Because of this, complex cultural questions inform a recent two-part exhibition entitled All About Nikuhitsu Ukiyo-e Painting at the Idemitsu Museum of Arts. The current installment of this exhibition presents a rare opportunity to view ukiyo-e paintings, as opposed to the ubiquitous woodblock prints – most famously of Hokusai and Hiroshige – which foreigners easily identify and connect to Japanese art. According to the exhibition brochure, the paintings were used as drafts, perhaps to work out final designs for the prints, which are usually more graphic in nature. Though links to the prints are clear, in terms of style and subject matter, it is fascinating to closely observe the differences in detail made possible by this medium. Still, the context-specific issue of woman-as-object cannot be ignored in the majority of these works, which feature images from the pleasure quarters of long ago.
This second section of the exhibition – the first ran during May – shows subtle and interesting changes over the two hundred year history of ukiyo-e, during the Edo period. Starting with late 17th century genre scenes of the pleasure quarters, the show includes a large number of painted scrolls and screens, as well as some 3D pieces. One work, by Furuyama (Hishikawa) Moroshige, titled The Yoshiwara Pleasure Quarter, is comprised of two folding screens and shows a typical scene of elaborately dressed women posing and attending to men. Stylistically there is minimal color in the background so the vividness of the kimonos really stands out. With only a restricted view inside curtained rooms, the overall modesty and restraint of the scene provides a seductive twist for those of us used to more flagrant European representations of female nudes. Red, the color of passion, is used selectively as a color for highlights. One standout piece in the first room is an early 18th century scroll titled Beauty with a Toy by Hishikawa Moroyasu. Unlike many of the portraits, where the focus is on a patterned kimono – ironically the body is almost always completely covered, so it is a different sort of doll-like objectification – in this piece the solid colored layers of fabric form a perfect curve with the figure, a woman who is looking back over her shoulder. Her full face, with small, slight features registers as completely generic, but I’m not trained in the subtleties of ukiyo-e painting and modes of representation. This, along with my western perspective, certainly informs (or un-informs?) my reading of these portraits: that these are primarily women as pretty things to be looked at as opposed to individualized, determinant human beings. Another notable piece, called Beauty and Demon by Kubo Shunman, from the late 18th century, offers a clever contrast between a grotesque monster and a beautiful woman. The folds in his garment match the wrinkles of his skin, which are sharp and angled, whereas she is round and curved. Interestingly, they are chatting and she does not seem in the least bit afraid.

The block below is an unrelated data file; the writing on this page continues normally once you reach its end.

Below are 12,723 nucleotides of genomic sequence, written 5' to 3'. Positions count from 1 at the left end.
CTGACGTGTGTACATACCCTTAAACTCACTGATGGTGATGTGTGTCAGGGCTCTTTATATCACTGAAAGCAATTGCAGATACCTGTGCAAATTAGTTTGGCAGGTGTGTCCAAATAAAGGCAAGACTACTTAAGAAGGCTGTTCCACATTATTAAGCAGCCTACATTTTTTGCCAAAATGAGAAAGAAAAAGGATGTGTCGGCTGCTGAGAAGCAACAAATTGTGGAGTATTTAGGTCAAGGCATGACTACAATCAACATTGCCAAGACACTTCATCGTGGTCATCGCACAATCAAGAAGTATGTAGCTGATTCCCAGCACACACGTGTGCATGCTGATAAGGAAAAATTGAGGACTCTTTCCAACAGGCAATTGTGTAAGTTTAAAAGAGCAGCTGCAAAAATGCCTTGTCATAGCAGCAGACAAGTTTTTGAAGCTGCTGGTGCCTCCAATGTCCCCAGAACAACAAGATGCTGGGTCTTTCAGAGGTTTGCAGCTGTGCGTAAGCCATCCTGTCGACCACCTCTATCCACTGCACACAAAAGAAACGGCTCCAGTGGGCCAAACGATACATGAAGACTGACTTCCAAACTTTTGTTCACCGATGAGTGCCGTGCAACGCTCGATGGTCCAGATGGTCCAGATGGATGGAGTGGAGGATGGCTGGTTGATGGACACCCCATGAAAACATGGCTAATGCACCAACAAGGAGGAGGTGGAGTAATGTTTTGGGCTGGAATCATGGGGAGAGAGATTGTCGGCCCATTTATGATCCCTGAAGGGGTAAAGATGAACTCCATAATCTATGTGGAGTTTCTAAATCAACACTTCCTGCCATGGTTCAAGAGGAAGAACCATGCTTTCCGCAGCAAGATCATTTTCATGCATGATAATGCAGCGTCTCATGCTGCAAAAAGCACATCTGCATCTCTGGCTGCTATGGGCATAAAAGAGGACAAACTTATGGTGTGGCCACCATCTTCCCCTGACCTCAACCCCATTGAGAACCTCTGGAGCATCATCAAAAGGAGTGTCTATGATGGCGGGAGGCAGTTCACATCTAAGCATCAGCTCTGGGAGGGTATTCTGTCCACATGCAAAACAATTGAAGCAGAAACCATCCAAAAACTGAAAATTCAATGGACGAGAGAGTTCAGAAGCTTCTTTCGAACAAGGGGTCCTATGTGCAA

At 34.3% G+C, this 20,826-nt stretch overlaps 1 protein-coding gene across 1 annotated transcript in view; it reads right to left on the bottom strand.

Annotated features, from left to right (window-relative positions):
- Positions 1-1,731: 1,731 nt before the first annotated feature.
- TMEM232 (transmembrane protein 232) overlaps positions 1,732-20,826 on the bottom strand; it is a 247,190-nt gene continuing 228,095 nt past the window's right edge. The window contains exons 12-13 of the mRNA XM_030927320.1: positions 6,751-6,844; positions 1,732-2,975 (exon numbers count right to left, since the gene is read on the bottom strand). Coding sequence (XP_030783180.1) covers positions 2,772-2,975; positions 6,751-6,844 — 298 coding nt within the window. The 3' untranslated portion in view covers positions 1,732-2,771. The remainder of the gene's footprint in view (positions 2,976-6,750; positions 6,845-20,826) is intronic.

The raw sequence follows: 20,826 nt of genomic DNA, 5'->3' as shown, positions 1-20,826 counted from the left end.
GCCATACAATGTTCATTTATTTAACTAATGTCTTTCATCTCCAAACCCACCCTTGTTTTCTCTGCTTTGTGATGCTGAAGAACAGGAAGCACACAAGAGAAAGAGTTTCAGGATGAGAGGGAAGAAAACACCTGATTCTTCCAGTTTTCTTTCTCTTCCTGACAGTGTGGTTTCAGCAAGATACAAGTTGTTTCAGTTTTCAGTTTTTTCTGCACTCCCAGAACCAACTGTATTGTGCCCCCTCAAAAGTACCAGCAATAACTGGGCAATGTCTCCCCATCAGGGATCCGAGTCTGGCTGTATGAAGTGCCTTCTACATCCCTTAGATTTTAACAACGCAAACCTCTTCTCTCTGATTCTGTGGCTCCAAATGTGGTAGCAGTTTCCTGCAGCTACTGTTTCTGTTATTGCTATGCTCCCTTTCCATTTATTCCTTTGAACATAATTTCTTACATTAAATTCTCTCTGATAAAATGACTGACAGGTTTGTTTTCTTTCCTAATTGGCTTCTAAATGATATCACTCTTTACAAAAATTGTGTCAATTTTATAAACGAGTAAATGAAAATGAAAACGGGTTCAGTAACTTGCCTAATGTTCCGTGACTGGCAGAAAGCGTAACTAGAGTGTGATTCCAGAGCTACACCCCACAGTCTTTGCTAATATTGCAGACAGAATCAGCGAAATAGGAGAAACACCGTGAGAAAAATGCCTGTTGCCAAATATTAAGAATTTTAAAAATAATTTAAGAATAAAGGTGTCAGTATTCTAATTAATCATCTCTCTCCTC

Many of the later works are larger and more accomplished in terms of size, detail, and coloring. A piece by Katsukawa Shunsho from the late 18th century features a bigger format with more detailed backgrounds and attention to rendering realistic perspective. Parody of Lady Murasaki by Kawamata Tsunemasa from the mid 18th century shows a woman sitting outdoors, next to a calligraphy table. She looks slimmer and more delicate than the earlier depictions of women, echoing a subtle change in the ideal, and she seems wistful and lost in thought. Perhaps this represents some slight feminist progress? At least now she appears to have a brain. Beauties Playing with Shuttlecock also features a little more activity, and is not so much a depiction of women as passive objects. It is virtually impossible not to view these paintings, like the women, as incredibly beautiful objects, but to discount the inherent complexity of the gender politics represented is to see only the surface.